A Bridge To The Quiet Planet: Economics

(This column is posted at www.StevenSavage.com and Steve’s Tumblr.  Find out more at my newsletter.)

Let’s get to know more about the setting of my upcoming novel, A Bridge To The Quiet Planet.  It’s out late this fall but you can find out about the world now . . .

Economics

Economics isn’t the dismal science on the worlds of Avenoth; it’s taken quite seriously. When you’ve got sorcery, super-science, and the gods running around it really helps to know what won’t destabilize your economy.

Economics is considered a science similar to statistics, analysis, and forensics – it is about understanding how things work for the sake of improvement. Economics tend to be very workaday, often specialized, and very dedicated – it is not a “sexy” profession.

The major goal of economics is seen as better understanding of how things work and making it better. Many an economist with ambition will pitch a plan to a town, ward, district, or even a Great City to try and implement. Some will succeed – though few seem to go into politics, preferring to be more of an advisory role. Considering the often verbal politics of the Government that’s probably wise.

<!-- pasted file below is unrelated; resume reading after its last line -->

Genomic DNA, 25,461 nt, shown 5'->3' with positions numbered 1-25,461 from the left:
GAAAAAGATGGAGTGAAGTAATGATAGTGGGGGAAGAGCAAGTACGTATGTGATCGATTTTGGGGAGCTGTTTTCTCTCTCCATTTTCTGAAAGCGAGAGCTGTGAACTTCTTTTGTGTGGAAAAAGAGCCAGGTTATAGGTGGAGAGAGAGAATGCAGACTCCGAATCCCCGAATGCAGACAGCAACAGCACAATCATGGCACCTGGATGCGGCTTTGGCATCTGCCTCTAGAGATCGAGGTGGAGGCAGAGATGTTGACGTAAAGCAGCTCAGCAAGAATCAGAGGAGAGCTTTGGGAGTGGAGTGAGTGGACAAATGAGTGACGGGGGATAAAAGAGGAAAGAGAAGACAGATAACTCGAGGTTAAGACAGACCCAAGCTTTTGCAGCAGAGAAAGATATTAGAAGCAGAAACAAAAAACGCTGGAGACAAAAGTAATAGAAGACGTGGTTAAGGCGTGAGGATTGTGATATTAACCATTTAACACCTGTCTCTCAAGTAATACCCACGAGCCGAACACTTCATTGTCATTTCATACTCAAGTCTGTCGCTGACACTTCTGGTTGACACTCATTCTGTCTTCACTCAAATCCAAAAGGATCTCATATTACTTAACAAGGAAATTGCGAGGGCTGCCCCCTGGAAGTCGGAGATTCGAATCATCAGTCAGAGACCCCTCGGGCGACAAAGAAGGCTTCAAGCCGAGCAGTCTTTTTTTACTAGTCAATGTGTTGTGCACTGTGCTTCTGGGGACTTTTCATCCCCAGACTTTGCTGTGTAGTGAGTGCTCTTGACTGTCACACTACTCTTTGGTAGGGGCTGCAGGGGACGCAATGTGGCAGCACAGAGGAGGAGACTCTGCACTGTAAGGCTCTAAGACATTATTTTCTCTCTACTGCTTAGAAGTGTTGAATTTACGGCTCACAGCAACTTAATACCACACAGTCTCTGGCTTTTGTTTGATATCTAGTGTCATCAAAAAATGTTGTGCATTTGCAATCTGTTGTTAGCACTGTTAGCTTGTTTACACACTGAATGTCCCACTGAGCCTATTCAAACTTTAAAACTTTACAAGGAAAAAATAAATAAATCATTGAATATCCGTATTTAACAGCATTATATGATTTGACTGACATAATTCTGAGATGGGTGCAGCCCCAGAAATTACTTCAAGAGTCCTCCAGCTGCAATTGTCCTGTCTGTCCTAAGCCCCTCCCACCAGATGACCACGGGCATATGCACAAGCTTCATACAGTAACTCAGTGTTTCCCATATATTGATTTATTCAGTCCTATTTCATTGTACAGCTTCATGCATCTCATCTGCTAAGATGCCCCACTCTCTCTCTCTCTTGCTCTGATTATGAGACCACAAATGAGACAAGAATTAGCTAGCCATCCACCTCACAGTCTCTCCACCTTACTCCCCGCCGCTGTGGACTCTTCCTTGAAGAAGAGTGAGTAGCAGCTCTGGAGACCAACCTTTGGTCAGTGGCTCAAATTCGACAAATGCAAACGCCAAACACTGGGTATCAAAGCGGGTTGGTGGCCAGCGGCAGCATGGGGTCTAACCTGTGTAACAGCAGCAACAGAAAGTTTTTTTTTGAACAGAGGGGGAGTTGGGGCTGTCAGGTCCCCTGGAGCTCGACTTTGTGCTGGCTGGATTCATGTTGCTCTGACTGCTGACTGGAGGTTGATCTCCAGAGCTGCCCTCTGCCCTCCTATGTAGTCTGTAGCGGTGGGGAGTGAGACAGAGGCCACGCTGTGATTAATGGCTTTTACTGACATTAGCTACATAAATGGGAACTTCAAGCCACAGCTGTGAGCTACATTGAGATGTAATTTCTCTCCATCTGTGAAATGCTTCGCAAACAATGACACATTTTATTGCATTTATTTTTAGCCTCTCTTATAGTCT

There are no real economic philosophies as we would think of them in our world – many points of culture and civilization are considered not up for debate. For instance, regulation of toxic substances or the need for strong economic representation of professionals int the forms of guilds and unions is considered normal. What does exist is hundreds if not thousands of proposals, ideas and theories to tweak this or that.

It’s a lot like diet – people know the general outline of what’s healthy, but there are debates over the best food, proportions, and the like.

A few universal elements of the economy of the human worlds of Avenoth:

Marks: Marks are the common currency, maintained by The Government. The term is a shortened version of the term “Mark Of Trade,” an old way people would mark the value of items in different currency. Marks usually come in waterproof paper bills, with coins for single Marks, and fractions of them (half-Mark, Quarter-mark, and Decimark). A thousand Marks is usually called a Kilomark or K-mark.

A Mark would be roughly equivalent to just under two dollars in America 2018, though prices are hard to translate.